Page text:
Just before we entered the mill parking lot, a smaller building caught our eye. Across the road from the mill rested a smallish stone house, also overgrown with ivy. On the hand-carved door a sign teased, "Just Jennifer," it read. We decided to delay our visit to the mill for a few minutes. "Just Jennifer" beckoned. Surely here was our opportunity to observe first hand, real Ozark handiwork, craftsmanship handed down from generation to generation. We might even meet Jennifer and learn about her upbringing in this remote valley.

We climbed the moss-covered, limestone steps to the door two at a time, scarcely able to contain our anticipation. Three or four young ladies greeted us as we burst through the door.

"Are you Jennifer?" I asked the young lady who appeared to be in charge.

"Yes, I am," came the answer.

I was pleased to guess right, but suspicious of the accent. What I was hearing was not what I expected from a native of the Ozarks. I decided to get to the bottom of things.

"Where are you from?" I pried.

"I live here," she said.

"Have you always lived here?" I continued to pry.

"No, I'm from England," she said.

Her answer explained the accent, but now the mystery deepened. What was this young English lass doing here in War Eagle River Valley?

"You mean you came to the middle of the Ozarks from England? I hope I'm not being too nosy, but why?" I asked.

"Actually, I was born in Kenya, Africa, but I moved here from Guadalcanal," she said, the smile on her face telling me she enjoyed adding to my confusion.

I really was confused. Guadalcanal is in the middle of the Pacific Ocean in the Solomon Islands. The only reason Americans know about Guadalcanal is because of a pivotal battle fought there during World War II.

Jennifer's story was simple enough once she began explaining. Kenya and Guadalcanal were British protectorates. Career civil service employees of the British government, her parents had been assigned to first Kenya, then Guadalcanal and of course their children traveled with them to each new assignment. While blossoming into womanhood on Guadalcanal, Jennifer met an American GI from the Ozarks. When his enlistment ended, she returned with him to his home, the War Eagle Valley. Here she opened the gift shop.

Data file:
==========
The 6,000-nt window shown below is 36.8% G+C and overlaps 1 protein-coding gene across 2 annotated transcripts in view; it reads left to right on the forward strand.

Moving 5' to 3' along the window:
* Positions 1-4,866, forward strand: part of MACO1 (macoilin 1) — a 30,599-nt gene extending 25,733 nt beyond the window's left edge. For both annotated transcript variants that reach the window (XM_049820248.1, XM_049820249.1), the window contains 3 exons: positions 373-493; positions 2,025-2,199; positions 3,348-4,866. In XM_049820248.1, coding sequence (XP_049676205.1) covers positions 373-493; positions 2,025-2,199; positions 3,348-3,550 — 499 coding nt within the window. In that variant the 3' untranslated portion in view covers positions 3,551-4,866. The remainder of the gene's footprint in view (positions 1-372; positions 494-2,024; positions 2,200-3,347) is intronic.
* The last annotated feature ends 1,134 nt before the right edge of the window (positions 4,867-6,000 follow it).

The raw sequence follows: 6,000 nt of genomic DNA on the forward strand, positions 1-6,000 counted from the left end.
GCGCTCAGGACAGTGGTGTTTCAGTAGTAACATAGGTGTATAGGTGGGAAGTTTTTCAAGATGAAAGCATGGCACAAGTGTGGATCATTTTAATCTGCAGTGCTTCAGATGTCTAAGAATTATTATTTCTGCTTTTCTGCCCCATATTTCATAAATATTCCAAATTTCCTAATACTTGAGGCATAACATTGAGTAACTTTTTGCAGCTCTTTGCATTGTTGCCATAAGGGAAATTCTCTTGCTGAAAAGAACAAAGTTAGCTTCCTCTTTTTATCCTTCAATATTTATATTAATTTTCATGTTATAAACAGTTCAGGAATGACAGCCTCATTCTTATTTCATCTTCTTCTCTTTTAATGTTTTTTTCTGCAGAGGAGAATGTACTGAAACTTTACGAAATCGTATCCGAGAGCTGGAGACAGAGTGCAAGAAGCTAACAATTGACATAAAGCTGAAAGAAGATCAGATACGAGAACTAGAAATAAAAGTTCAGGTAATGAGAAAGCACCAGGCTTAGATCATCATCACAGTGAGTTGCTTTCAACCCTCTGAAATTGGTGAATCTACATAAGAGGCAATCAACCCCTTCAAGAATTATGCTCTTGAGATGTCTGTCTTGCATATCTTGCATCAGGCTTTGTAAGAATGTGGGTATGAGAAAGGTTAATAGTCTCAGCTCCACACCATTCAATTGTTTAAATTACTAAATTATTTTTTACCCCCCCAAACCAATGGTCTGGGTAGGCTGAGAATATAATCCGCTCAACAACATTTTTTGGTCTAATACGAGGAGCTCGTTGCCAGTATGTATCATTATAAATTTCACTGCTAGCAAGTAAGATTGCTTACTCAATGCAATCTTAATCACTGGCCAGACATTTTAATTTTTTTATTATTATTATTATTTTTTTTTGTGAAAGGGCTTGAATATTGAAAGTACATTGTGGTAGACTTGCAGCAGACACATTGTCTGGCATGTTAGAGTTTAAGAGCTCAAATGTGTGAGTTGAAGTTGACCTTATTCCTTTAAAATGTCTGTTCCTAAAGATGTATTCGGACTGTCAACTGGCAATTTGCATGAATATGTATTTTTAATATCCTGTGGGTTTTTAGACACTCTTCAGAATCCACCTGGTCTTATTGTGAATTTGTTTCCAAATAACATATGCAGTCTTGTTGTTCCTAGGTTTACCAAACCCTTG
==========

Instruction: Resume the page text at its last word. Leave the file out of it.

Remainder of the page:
Contradiction unfolded. Here, deep in the Ozark Mountains on a winding country road in a stone house opposite a century-old grist mill, is a gift shop full of items normally found only in an English country home. Jennifer's shelves are lined with things she learned to make at her English mother's knee: wonderfully crafted smocking; lacy, decorative doilies; baby clothes and a host of other items associated with sewing. Here we purchased an etui, the first time we had seen a manifestation of the word outside of crossword puzzles. It really is a clever little needle case.

Perhaps more important was the lesson we learned. Just when you think you have the world figured out, along comes a Jennifer.

After visiting Jennifer, we toured the grist mill where we sorted through the kinds of souvenirs and hand-crafted items we'd expected. But, as we continued to tour northern Arkansas, our pleasure was much enhanced, enlightened by the reality that we had not yet seen everything.


Food for Thought

By Karl Isberg

Welcome to monkey house

I want to do something for the community.

I thought long and hard about a contribution, and I reached a decision.

I'm going to build a monkey house.

Not just any monkey house, but the biggest and best darned monkey house ever constructed in the Four Corners region, if not in the entire state of Colorado.

I worked on my idea day and night for weeks, for months. I completed exhaustive research, took copious notes and drew plans in a sketchbook I carry with me, filling it with architectural sketches, detailing my concept of a glorious edifice that will someday rise west of town on a parcel of bare turf located on a small knoll near a weed-choked lake - a glorious monument to science and entertainment.

I am exhausted. I am excited.